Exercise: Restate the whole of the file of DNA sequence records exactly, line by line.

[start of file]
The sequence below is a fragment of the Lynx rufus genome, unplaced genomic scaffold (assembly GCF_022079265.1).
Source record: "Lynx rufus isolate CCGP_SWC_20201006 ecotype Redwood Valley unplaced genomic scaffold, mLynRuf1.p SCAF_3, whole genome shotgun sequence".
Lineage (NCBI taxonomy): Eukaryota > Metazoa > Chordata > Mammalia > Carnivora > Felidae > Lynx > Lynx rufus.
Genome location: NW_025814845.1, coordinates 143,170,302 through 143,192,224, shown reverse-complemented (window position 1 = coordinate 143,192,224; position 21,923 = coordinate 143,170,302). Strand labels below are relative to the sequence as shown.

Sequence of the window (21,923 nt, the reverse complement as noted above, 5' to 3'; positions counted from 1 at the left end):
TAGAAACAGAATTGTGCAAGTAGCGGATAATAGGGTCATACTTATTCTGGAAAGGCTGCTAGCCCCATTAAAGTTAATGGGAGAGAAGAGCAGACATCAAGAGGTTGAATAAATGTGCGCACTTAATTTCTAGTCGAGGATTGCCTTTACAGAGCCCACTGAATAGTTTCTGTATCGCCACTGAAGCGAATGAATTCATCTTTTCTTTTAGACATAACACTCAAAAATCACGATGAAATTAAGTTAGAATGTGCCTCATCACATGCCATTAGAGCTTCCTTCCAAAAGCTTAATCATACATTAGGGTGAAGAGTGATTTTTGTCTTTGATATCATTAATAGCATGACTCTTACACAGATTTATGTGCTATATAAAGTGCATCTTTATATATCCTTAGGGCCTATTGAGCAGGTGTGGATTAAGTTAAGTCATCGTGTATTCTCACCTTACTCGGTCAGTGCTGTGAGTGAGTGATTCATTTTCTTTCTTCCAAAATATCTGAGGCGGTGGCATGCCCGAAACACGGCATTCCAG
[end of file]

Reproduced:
The sequence below is a fragment of the Lynx rufus genome, unplaced genomic scaffold (assembly GCF_022079265.1).
Source record: "Lynx rufus isolate CCGP_SWC_20201006 ecotype Redwood Valley unplaced genomic scaffold, mLynRuf1.p SCAF_3, whole genome shotgun sequence".
Lineage (NCBI taxonomy): Eukaryota > Metazoa > Chordata > Mammalia > Carnivora > Felidae > Lynx > Lynx rufus.
Genome location: NW_025814845.1, coordinates 143,170,302 through 143,192,224, shown reverse-complemented (window position 1 = coordinate 143,192,224; position 21,923 = coordinate 143,170,302). Strand labels below are relative to the sequence as shown.

Sequence of the window (21,923 nt, the reverse complement as noted above, 5' to 3'; positions counted from 1 at the left end):
TAGAAACAGAATTGTGCAAGTAGCGGATAATAGGGTCATACTTATTCTGGAAAGGCTGCTAGCCCCATTAAAGTTAATGGGAGAGAAGAGCAGACATCAAGAGGTTGAATAAATGTGCGCACTTAATTTCTAGTCGAGGATTGCCTTTACAGAGCCCACTGAATAGTTTCTGTATCGCCACTGAAGCGAATGAATTCATCTTTTCTTTTAGACATAACACTCAAAAATCACGATGAAATTAAGTTAGAATGTGCCTCATCACATGCCATTAGAGCTTCCTTCCAAAAGCTTAATCATACATTAGGGTGAAGAGTGATTTTTGTCTTTGATATCATTAATAGCATGACTCTTACACAGATTTATGTGCTATATAAAGTGCATCTTTATATATCCTTAGGGCCTATTGAGCAGGTGTGGATTAAGTTAAGTCATCGTGTATTCTCACCTTACTCGGTCAGTGCTGTGAGTGAGTGATTCATTTTCTTTCTTCCAAAATATCTGAGGCGGTGGCATGCCCGAAACACGGCATTCCAG